Two Valley students start mowing lawns to raise funds for school clothes
For many kids, the summer months could be filled with laziness. But for Noé Zavala, Jr. and Devin Silva. This summer they are cutting back on playing video games and instead cutting lawns across the valley.
“We just started a day ago,” said Noé Zavala, Jr. from San Benito.
When they realized if they wanted to get something for themselves, they had to work for it – even in the Valley heat.
“I’m helping them out, they’re doing the work,” said Noé Zavala.
Noé Zavala is Noé Junior’s dad. He’s helping out his son and his friend with the gas. The two friends take turns pushing the mower for those that couldn’t otherwise.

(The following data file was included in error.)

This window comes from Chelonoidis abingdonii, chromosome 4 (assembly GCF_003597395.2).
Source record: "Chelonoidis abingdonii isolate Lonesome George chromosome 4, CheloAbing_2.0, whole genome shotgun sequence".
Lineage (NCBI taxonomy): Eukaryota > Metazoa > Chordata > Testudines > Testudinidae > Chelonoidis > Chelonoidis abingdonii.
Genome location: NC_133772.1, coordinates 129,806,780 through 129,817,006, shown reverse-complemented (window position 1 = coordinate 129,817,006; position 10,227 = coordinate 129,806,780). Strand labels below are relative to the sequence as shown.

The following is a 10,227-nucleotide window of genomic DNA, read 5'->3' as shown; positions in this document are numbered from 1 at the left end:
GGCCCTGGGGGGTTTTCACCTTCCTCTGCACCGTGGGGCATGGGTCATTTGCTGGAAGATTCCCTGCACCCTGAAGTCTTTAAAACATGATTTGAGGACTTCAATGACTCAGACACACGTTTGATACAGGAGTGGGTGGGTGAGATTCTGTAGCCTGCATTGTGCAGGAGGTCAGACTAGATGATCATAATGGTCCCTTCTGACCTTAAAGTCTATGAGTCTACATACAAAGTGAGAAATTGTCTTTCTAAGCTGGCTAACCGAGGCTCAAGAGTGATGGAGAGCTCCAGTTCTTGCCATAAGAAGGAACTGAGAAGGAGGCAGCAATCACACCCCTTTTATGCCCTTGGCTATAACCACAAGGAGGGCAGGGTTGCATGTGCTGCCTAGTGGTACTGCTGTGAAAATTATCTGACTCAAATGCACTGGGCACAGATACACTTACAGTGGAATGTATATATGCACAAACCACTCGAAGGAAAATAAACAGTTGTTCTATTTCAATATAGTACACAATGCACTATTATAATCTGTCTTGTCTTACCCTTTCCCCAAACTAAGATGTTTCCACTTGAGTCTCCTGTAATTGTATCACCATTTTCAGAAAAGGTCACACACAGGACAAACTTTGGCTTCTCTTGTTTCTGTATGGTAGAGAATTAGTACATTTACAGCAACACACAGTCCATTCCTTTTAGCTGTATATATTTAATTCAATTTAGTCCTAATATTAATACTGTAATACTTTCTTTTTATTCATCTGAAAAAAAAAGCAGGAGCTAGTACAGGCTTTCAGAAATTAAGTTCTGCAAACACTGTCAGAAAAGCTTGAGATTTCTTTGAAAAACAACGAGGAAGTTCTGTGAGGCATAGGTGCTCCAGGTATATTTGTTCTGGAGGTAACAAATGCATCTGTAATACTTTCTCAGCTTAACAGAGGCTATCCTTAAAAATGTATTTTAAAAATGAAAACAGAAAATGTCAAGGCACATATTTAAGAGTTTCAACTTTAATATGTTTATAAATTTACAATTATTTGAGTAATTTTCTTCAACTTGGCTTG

“The people that we know are usually elderly [and] we’re cutting their grass,” Zavala said.
They started at around noon on Saturday cutting the grass for a family friend. For the two boys, earning their own pay has more meaning.
“Us kids, we just expect our parents just to buy us stuff and sometimes we can be spoiled that easily,” Zavala, Jr. said.
Both friends say they want to get new clothes for school.
“I wanted to get more pairs of school shoes,” said Silva.
They are cutting lawns for about $20 to $30 depending on the lot. The two boys expect good business, they say they have around five clients already after Noé’s dad posted on Facebook.
“He just wants to do what’s best for me and I want to do what’s best for myself,” Zavala, Jr. said.
Dad says he wants his son and friend to be different from when he was their age.
“[I was] lazier,” Zavala said. “I learned pretty late. My dad didn’t push as much as [I do with my son]. But, my dad was a hard worker – he was hardly there.”
A lesson in hard work and giving back.
With recent rains and the heat, many Valley cities are reminding property owners to cut weedy lots in order to prevent being fined. Weedy lots usually can be a breeding place for rodents and mosquitoes.